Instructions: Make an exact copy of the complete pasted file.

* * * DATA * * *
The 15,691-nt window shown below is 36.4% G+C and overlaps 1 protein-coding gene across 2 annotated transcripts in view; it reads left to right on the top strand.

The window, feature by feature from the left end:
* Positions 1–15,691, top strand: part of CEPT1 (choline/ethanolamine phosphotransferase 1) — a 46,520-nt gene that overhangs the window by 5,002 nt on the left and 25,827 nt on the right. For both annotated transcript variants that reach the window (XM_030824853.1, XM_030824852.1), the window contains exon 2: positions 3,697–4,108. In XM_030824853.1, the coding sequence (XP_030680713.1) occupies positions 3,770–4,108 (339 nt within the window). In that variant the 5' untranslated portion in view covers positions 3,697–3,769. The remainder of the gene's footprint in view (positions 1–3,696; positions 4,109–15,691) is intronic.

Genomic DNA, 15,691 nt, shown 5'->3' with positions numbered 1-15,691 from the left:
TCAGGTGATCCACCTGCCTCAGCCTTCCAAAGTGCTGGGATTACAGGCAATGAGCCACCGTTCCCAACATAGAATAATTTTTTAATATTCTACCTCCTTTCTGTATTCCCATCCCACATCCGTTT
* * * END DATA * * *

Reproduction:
The 15,691-nt window shown below is 36.4% G+C and overlaps 1 protein-coding gene across 2 annotated transcripts in view; it reads left to right on the top strand.

The window, feature by feature from the left end:
* Positions 1–15,691, top strand: part of CEPT1 (choline/ethanolamine phosphotransferase 1) — a 46,520-nt gene that overhangs the window by 5,002 nt on the left and 25,827 nt on the right. For both annotated transcript variants that reach the window (XM_030824853.1, XM_030824852.1), the window contains exon 2: positions 3,697–4,108. In XM_030824853.1, the coding sequence (XP_030680713.1) occupies positions 3,770–4,108 (339 nt within the window). In that variant the 5' untranslated portion in view covers positions 3,697–3,769. The remainder of the gene's footprint in view (positions 1–3,696; positions 4,109–15,691) is intronic.

Genomic DNA, 15,691 nt, shown 5'->3' with positions numbered 1-15,691 from the left:
TCAGGTGATCCACCTGCCTCAGCCTTCCAAAGTGCTGGGATTACAGGCAATGAGCCACCGTTCCCAACATAGAATAATTTTTTAATATTCTACCTCCTTTCTGTATTCCCATCCCACATCCGTTT